Are you conflating the two? Which of these works have you examined? Will you make them available, perhaps as appendices to the next edition of your ebook?
"Printing Estimating" and "Printing Practice" are one and the same course. If I can make it available does not depend on me. The scans I have received so far do not allow me to republish them.

Bill Mullins wrote:
lybrary wrote: His hands look very much like the hands Smith illustrated.

On p. 99 of the most recent version of your ebook, you compare Fig 79 of Expert to a drawing you claim is of Gallaway's hands. They obviously have different sized fingernails.
That is true, and I address this in my ebook. The photos in the book clearly show large fingernails as Smith has drawn. So Gallaway had large fingernails resembling the ones Erdnase appeares he had. I can think of a number of reasons why the fingernails are drawn smaller in this one illustration. It could simply be a tracing error. The boundary of the fingernails to the rest of the fingers is an internal boundary that may not have shown that well during tracing. Or the tracer may have decided to trace the nails inside the boundary he saw rather than on top of it. The fingernails may have been freshly cut before this trace/photo was prepared, making them shorter than they appear on the other photos and shorter than the ones Smith traced. Maybe the nails were added later without any reference to the photo. The 1916 edition of that same book has this illustration changed to a stylized hand without fingernails at all.
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Re: ERDNASE

Postby Joe Mckay » April 27th, 2018, 12:09 pm

Some of you may find this interesting. Just something I stumbled across today on the Gibeciere (a magazine devoted to magic history) website:
In honor of our 10th Anniversary we’ve decided to give a free article away.

One of our feature articles in this, the 19th issue, is about Tyler Wilson’s great discovery of The 52 Wonders. This rare little pamphlet shares some interesting commonalities with Erdnase’s Artifice, Ruse and Subterfuge at the Card Table. The interesting thing is that 52 Wonders is 25 years earlier than Erdnase!

You can download a facsimile of the entire book and also Tyler Wilson’s introduction to it for free!

http://conjuringarts.org/2015/01/free-gibeciere-article/

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Re: ERDNASE

Postby Bill Mullins » April 27th, 2018, 3:21 pm

lybrary wrote:
Bill Mullins wrote:It says, "A Course in Printing Estimating by Edward Gallaway of the Estimating Department furnishes the basis for adult training in the general subject of printing methods." And it includes a photograph of one volume, Part II: Composition (which does name Gallaway as the author). But you quote from a volume entitled Printing Practice (p. 95 of the most recent edition of your ebook), and from the descriptions given here, it appears that A Course in Printing Practice and A Course in Printing Estimating are different works altogether. So the fact that A Course in Printing Estimating is known to be by Gallaway doesn't say anything about the authorship of Printing Practice; and the house of cards tumbles.

Are you conflating the two? Which of these works have you examined? Will you make them available, perhaps as appendices to the next edition of your ebook?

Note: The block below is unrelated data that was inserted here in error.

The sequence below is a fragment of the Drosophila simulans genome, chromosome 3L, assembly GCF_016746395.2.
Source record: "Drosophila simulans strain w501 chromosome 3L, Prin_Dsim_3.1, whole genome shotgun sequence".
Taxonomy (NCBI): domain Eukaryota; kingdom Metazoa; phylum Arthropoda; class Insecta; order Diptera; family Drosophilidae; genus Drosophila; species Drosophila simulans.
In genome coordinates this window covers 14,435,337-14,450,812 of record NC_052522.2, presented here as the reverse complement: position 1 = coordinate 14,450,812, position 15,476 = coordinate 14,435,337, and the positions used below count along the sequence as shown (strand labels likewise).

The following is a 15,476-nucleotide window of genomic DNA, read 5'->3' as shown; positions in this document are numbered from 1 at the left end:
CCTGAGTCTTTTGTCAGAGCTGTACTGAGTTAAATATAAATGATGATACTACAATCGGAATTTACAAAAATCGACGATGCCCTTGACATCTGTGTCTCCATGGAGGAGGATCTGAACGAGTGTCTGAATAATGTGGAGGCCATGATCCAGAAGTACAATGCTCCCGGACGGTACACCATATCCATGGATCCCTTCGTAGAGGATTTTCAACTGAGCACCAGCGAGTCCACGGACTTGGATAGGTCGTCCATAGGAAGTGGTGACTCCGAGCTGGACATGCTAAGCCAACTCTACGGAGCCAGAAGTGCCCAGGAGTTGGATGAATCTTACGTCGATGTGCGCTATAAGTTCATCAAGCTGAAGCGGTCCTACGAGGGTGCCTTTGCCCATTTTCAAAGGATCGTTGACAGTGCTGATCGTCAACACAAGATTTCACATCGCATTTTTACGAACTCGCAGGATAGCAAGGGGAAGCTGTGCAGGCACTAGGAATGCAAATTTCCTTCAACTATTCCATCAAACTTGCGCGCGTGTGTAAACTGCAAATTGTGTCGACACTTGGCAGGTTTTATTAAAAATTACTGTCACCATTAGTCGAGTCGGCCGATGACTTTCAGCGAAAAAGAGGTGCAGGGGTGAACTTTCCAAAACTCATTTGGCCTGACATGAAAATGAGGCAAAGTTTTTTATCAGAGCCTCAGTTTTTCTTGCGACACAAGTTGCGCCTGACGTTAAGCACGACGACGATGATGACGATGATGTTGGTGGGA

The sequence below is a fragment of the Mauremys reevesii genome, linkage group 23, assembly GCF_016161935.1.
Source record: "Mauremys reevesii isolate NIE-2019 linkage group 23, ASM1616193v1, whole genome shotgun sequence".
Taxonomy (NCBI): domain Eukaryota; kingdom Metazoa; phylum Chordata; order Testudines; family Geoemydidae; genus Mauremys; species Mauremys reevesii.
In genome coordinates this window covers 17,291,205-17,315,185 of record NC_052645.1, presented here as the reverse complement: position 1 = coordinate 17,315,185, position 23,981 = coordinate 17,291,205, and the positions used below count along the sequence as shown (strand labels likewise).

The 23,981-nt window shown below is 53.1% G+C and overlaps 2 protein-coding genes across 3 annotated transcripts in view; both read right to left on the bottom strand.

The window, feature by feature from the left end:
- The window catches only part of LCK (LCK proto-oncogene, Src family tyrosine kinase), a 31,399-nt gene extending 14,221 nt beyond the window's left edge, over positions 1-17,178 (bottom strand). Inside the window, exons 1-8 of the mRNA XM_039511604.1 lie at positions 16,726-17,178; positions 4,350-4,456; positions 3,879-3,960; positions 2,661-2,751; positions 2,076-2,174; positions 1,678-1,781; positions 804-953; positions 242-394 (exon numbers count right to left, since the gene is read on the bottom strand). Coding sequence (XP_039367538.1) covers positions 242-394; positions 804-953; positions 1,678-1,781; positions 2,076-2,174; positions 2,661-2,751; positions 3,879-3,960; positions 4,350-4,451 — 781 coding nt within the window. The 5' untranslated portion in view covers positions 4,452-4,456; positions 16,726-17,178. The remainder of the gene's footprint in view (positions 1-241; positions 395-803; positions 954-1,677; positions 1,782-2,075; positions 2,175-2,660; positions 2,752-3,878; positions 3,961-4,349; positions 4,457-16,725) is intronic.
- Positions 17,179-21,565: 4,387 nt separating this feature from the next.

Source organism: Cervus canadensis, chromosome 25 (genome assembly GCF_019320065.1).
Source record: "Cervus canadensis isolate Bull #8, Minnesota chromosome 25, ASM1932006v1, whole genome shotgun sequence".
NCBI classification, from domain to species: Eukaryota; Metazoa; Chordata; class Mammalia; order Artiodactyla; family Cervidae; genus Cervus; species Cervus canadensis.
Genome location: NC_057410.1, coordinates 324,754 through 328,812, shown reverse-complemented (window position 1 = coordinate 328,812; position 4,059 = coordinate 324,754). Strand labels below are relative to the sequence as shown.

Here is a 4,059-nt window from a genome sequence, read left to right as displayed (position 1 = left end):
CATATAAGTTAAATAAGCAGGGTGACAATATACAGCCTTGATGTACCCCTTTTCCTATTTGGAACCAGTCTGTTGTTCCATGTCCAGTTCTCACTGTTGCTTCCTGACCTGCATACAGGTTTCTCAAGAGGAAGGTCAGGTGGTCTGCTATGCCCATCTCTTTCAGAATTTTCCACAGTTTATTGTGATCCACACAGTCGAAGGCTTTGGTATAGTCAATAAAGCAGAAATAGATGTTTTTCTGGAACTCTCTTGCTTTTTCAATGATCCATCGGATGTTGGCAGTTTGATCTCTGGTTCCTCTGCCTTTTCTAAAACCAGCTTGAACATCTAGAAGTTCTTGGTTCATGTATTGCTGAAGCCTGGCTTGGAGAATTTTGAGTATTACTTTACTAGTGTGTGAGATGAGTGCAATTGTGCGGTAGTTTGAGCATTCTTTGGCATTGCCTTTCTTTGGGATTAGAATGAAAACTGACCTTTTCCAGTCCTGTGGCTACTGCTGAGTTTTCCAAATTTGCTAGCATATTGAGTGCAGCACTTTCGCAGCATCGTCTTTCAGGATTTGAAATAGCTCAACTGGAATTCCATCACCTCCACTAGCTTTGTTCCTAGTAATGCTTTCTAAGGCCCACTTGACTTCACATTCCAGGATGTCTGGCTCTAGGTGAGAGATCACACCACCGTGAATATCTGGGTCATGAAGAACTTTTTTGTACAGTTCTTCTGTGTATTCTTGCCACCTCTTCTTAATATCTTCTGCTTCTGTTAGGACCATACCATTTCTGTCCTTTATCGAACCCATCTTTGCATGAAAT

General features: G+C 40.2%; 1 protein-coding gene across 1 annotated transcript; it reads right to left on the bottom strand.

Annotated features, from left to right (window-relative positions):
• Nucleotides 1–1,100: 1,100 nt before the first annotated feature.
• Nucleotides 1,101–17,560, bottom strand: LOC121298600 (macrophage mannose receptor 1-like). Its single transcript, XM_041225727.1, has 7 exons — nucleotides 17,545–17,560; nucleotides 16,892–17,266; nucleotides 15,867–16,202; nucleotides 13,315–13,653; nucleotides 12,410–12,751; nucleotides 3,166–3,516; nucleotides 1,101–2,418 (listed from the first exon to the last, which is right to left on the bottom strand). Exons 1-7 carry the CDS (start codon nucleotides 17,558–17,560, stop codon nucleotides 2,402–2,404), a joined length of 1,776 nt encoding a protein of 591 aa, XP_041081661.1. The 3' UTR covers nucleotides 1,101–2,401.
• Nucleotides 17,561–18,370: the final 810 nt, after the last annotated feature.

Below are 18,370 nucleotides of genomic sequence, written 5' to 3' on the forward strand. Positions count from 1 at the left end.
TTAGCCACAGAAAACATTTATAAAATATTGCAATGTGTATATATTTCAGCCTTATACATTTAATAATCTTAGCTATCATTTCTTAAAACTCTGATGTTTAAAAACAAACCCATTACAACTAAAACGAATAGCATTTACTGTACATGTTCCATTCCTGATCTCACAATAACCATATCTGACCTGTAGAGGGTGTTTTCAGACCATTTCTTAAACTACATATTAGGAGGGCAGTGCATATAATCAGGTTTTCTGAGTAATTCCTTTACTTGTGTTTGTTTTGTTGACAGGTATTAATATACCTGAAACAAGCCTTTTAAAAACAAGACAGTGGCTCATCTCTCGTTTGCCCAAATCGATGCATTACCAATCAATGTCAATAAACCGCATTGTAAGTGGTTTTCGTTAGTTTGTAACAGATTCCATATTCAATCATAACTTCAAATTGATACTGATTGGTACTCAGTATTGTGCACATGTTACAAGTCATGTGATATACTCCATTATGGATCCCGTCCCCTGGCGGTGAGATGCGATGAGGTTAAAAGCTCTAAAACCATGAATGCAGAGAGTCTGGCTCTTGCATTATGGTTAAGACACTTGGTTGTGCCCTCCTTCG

"Printing Estimating" and "Printing Practice" are one and the same course.


This is very strange. I'm assuming that A Course in Printing Estimating Part 2 Composition Sec 1 Imposition is the book that appears here. From its copyright registration of Jan 4, 1923, it had two parts, and 11 sections, and I've got no problem believing that all of them were written by Gallaway.

But a year later, the Course in Printing Practice starts to be copyrighted. And while Part 2 Sec 1 of it appears (from the
copyright registration) to duplicate the Course in Print Estimating volume by Gallaway above, and could reasonably be surmised to also be by him, later parts seem to include topics that one wouldn't expect Gallaway to have any particular expertise in. Such as Part 4 Paper. And Part 5 Bindery Operations, and Part 7 Offset printing.

These other volumes all appear after the 1923 Lakeside Training book that you cited as a source earlier, so it doesn't have any thing to say about who wrote them. My interpretation would be that Gallaway wrote the Estimating course, and it was successful so Lakeside added more subjects and developed more training books to support them. But I see no evidence that Gallaway wrote these other volumes. If such evidence exists, then I'm certainly willing to be convinced.

In the context of the questions I asked previously, it doesn't help that you don't cite volume #'s when you quote from the Printing Practice course. (You also quote material as being from "Estimating", without specifying if it is from Estimating for Printers or A Course in Printing Estimating.) Are these quotes from parts that Lakeside stated to be from Gallaway? Or are they from later parts, and you've just assumed that Gallaway wrote them as well? If the latter, then I reiterate my criticism above: that you don't know that all of the links in the evidence chain are legitimate.

And another thing: On p. 96 of the most recent edition of your ebook, in reference to the phrase "of the face in which the matter is set", you say that a Google search "reveals that these phrases are unique, they do not appear in any other book in the Google database" beyond Copyfitting and Estimating for Printers. The phrase also appears in The Inland Printer in a 1913 article on Composition by Edward Passano. Given how well-read you claim Gallaway to have been, and that this is a subject in which he obviously would have been interested, printed in a leading journal of his field, we can assume (as you often say) that he read this article. Thus, further evidence that he copied the words of others when writing himself. (The article was reprinted in a stand-alone booklet; perhaps this was where Gallaway copied it from?)